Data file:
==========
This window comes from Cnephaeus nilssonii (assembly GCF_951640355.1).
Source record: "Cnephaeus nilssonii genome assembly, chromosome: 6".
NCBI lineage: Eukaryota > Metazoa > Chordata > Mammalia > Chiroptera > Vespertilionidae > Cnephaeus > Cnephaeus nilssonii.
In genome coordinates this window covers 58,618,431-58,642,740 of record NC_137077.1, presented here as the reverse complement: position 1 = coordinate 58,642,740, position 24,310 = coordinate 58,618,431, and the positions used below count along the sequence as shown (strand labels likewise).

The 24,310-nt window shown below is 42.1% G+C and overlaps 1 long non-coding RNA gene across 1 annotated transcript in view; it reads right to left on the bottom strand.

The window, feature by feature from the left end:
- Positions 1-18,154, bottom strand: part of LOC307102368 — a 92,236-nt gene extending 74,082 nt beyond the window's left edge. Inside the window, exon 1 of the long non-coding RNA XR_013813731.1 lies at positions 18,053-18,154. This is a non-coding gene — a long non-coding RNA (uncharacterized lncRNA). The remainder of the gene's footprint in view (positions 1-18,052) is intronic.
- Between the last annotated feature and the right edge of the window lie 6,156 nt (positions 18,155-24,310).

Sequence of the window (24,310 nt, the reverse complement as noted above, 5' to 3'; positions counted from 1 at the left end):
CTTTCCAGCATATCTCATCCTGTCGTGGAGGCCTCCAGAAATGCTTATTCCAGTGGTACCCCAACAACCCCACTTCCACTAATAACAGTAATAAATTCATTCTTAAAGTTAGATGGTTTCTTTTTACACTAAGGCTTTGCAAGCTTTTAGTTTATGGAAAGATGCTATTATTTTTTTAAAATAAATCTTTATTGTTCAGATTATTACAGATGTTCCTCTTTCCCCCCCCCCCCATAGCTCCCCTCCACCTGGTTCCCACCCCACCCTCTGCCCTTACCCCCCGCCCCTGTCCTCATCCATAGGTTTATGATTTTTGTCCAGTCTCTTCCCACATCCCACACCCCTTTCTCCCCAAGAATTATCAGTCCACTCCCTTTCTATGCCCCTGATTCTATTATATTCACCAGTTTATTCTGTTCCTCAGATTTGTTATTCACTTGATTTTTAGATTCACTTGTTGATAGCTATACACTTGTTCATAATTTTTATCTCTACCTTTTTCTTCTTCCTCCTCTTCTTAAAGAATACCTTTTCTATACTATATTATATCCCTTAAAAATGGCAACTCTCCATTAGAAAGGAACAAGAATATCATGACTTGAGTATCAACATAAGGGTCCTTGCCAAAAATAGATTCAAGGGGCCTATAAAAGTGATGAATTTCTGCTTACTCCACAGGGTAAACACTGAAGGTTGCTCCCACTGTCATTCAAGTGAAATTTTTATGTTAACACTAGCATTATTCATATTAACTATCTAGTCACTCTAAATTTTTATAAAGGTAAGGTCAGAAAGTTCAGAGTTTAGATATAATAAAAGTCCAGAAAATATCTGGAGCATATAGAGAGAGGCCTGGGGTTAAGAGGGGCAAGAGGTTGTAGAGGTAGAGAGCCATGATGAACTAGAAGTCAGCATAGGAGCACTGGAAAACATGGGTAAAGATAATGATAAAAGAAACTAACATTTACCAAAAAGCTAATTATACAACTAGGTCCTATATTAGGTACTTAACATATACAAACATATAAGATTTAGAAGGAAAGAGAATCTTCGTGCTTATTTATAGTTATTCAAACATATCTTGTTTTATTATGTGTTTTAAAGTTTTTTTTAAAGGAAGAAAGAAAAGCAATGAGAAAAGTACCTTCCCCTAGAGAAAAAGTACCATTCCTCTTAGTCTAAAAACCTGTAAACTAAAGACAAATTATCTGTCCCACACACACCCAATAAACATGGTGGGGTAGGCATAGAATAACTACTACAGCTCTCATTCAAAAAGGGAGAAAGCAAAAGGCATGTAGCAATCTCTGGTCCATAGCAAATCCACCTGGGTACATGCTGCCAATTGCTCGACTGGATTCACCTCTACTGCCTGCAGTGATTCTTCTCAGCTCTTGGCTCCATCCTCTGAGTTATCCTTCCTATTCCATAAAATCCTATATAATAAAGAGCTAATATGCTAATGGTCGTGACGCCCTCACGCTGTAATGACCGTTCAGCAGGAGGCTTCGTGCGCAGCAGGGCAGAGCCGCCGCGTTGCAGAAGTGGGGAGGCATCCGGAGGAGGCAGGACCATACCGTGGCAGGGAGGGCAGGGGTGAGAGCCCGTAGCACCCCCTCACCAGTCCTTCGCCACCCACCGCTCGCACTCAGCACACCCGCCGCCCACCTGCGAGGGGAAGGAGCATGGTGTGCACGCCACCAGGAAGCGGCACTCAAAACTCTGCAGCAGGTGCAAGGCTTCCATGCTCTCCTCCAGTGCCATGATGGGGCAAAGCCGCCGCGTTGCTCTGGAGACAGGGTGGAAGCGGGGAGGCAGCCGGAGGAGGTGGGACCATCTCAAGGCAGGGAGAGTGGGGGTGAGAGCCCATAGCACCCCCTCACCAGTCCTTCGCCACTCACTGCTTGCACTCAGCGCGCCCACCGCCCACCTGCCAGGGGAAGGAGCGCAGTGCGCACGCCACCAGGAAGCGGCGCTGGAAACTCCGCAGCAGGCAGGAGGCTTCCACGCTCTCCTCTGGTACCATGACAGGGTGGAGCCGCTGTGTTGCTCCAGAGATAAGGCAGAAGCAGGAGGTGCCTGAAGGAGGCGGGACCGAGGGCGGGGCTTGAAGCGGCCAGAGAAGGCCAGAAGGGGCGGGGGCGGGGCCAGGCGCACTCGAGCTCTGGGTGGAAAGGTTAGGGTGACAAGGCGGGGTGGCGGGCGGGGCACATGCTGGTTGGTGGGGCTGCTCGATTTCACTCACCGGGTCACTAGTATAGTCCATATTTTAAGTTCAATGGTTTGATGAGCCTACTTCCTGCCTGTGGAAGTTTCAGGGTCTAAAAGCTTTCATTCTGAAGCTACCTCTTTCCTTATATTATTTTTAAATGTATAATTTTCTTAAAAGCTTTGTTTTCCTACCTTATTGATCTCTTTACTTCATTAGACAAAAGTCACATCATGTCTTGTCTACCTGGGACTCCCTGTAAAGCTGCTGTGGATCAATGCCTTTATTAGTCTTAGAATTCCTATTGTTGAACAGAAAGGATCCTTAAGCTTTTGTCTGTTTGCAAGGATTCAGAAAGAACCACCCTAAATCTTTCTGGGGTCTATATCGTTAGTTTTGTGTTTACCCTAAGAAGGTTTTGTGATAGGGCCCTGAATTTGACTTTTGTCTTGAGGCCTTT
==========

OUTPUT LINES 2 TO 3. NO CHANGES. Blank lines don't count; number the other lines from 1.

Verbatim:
Source record: "Cnephaeus nilssonii genome assembly, chromosome: 6".
NCBI lineage: Eukaryota > Metazoa > Chordata > Mammalia > Chiroptera > Vespertilionidae > Cnephaeus > Cnephaeus nilssonii.